The GOOD legacy of a fundamentalist / cultic life: 1

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by Neil Godfrey

Despite the losses of my years in fundamentalism and cultism there were also some very positive gains. I can’t say I would do it all over again, but I cannot deny the experiences in the more extreme end of religion have given me an outlook, an understanding and I think even a compassion that I suspect I may not have so fine tuned without some of those experiences. Glancing through Marlene Winell’s book, Leaving the Fold, again I was reminded that she had a section sharing the positive legacies that other ex-fundamentalists have also brought with them from their experiences.

Marlene has since started a new website, Recovery from Religion. (Also listed in my Blogroll)

In Leaving the Fold she lists about a dozen positive traits that various ex-religionists have carried over with them from their cultic type experiences. In any process of recovery it’s important to see the good as well as the bad, to draw on the strengths as we step into a new world view and self-identity. Thought I’d enjoy discussing some of these strengths that Marlene cites from other ex fundies, and mix in a few of my own experiences too. But to avoid getting into trouble for spending too much time on the computer at any one sitting I will necessarily break it up into a series of posts.

I can’t say that fundamentalist experiences are actually a “cause” of these legacies. I think extremist religions may attract people with an idealistic streak in the first place. Perhaps the experiences in religion contribute towards some sort of habituation, reinforcement, but especially yield a lot of do’s and dont’s from praxis years as believers. But especially, I think, a deeper humanity can be acquired through some of the less fortunate experiences of religion.

Broad Consciousness

This refers to the habit of seeing the larger view. Extreme religions for all their faults certainly do stress “grand schemes” and global perspectives, of issues as they extend beyond our immediate personal space and time frames.

One is also often thrust into a close community drawn from a wide variety of backgrounds that one would not normally associate with. Wealthy and less wealthy business people, social misfits, academics and people from mission stations can all be found rubbing shoulders, and sharing social activities.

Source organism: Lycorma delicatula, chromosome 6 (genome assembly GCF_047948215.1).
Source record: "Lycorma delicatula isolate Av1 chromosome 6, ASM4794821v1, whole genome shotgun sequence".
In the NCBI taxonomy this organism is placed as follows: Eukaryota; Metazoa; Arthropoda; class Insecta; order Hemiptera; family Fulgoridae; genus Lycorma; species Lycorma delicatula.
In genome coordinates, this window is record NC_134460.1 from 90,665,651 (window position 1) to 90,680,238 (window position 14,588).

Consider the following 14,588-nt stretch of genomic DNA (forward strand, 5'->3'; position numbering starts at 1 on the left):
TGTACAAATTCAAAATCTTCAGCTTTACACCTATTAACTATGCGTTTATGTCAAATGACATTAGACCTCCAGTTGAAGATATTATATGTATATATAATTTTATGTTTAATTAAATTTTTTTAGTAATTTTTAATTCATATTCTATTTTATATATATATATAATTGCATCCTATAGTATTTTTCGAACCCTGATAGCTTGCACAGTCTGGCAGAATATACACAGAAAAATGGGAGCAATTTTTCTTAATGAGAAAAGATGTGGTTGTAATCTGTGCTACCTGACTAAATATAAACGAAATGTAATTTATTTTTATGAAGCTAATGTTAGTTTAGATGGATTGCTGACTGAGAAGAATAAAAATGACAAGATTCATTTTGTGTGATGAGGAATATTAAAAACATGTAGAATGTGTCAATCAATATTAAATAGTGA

These together often leave a legacy of an ability to see alternative viewpoints.

And since ex fundamentalists learn not to be ashamed of holding views contrary to the popular opinion, they can often have carry with them the courage to continue to speak out for views that do see the broader perspective, and that are not popular.

They may bring with them a legacy that equips them to be agents for positive social change and social education.

(My computer time is up for now. More in a future post. . . .)

Once more on the fundamentalist mindset

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This work is licensed under a Creative Commons Attribution 4.0 International License.

by Neil Godfrey

Some time ago I began to engage a few fundamentalists with some critical questions about some of their claims. I know, many will think I was wasting my time and in some ways I was. But one charge these folk raised against me a number of times was revealing. They accused me of “attacking Christianity”. At the time I tended to brush aside the charge or at most offered a simple denial. It should have registered with me at the time that by raising this accusation against me they were in fact informing me why it would be a waste of time continuing any attempt at a critical discussion with them.

They were informing me that they consider any critical questioning from a nonbeliever who is attempting to engage them with the logical and factual fallacies in their dogmas as a form of warfare on the Truth of which they are the guardians. They did not consider it an attack on their particular interpretation of Christianity, but on Christianity itself. In other words, they were revealing that in their minds their fundamentalist view embraces the essence of Christianity — other Christian views must be labelled “so-called Christian” or “false” or something similar.

Their accusation demonstrated a mindset that sees itself under siege in a world of darkness. That they must be prepared to fight enemies who are out to persecute or destroy them.

This victim mentality is actually interpreted as a virtue in the Bible: “Blessed are the persecuted”.

There is no concept of open and honest intellectual exchange as equals. How can their be “equality” between Light and Darkness? And their very identity itself is the embodiment of Light — a concept I discussed more fully in my previous post: Authority and identity in the fundamentalist approach to biblical and scientific debates.

Their world is divided into white and black. Honest intellectual enquiries and debates between proponents of different hypotheses, especially if they result in one person deciding to modify or reject a hypothesis, are in many cases merely signs of a confused and benighted world. (“God is not the author of confusion”, their Bible says, and uncertainty, free enquiry, tentativeness, challenges, are interpreted by the black and white mindset as “confusion”.) As Vinny so aptly put it on a comment here, they know the truth so there is no need for further enquiry in that respect. Debates can have only one purpose for a person who “knows the truth” — to garner ammunition to attack “enemies” who they believe are “attacking Christianity”.